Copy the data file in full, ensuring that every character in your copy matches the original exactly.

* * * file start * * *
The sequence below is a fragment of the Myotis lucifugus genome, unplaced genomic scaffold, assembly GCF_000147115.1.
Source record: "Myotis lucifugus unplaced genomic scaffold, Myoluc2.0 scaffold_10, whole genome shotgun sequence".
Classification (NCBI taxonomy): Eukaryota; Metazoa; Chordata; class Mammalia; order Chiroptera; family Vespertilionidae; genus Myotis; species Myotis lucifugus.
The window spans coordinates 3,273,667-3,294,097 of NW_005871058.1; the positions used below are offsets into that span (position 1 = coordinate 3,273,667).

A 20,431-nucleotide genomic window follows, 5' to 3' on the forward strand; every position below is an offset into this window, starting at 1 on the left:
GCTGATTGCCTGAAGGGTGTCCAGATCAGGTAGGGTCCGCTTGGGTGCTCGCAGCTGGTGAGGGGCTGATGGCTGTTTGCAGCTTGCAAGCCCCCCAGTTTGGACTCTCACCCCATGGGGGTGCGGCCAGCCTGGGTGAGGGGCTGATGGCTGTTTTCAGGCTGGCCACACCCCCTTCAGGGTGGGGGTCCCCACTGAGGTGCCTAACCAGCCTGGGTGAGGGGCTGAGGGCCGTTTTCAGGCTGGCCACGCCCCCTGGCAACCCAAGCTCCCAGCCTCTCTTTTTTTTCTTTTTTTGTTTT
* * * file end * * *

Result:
The sequence below is a fragment of the Myotis lucifugus genome, unplaced genomic scaffold, assembly GCF_000147115.1.
Source record: "Myotis lucifugus unplaced genomic scaffold, Myoluc2.0 scaffold_10, whole genome shotgun sequence".
Classification (NCBI taxonomy): Eukaryota; Metazoa; Chordata; class Mammalia; order Chiroptera; family Vespertilionidae; genus Myotis; species Myotis lucifugus.
The window spans coordinates 3,273,667-3,294,097 of NW_005871058.1; the positions used below are offsets into that span (position 1 = coordinate 3,273,667).

A 20,431-nucleotide genomic window follows, 5' to 3' on the forward strand; every position below is an offset into this window, starting at 1 on the left:
GCTGATTGCCTGAAGGGTGTCCAGATCAGGTAGGGTCCGCTTGGGTGCTCGCAGCTGGTGAGGGGCTGATGGCTGTTTGCAGCTTGCAAGCCCCCCAGTTTGGACTCTCACCCCATGGGGGTGCGGCCAGCCTGGGTGAGGGGCTGATGGCTGTTTTCAGGCTGGCCACACCCCCTTCAGGGTGGGGGTCCCCACTGAGGTGCCTAACCAGCCTGGGTGAGGGGCTGAGGGCCGTTTTCAGGCTGGCCACGCCCCCTGGCAACCCAAGCTCCCAGCCTCTCTTTTTTTTCTTTTTTTGTTTT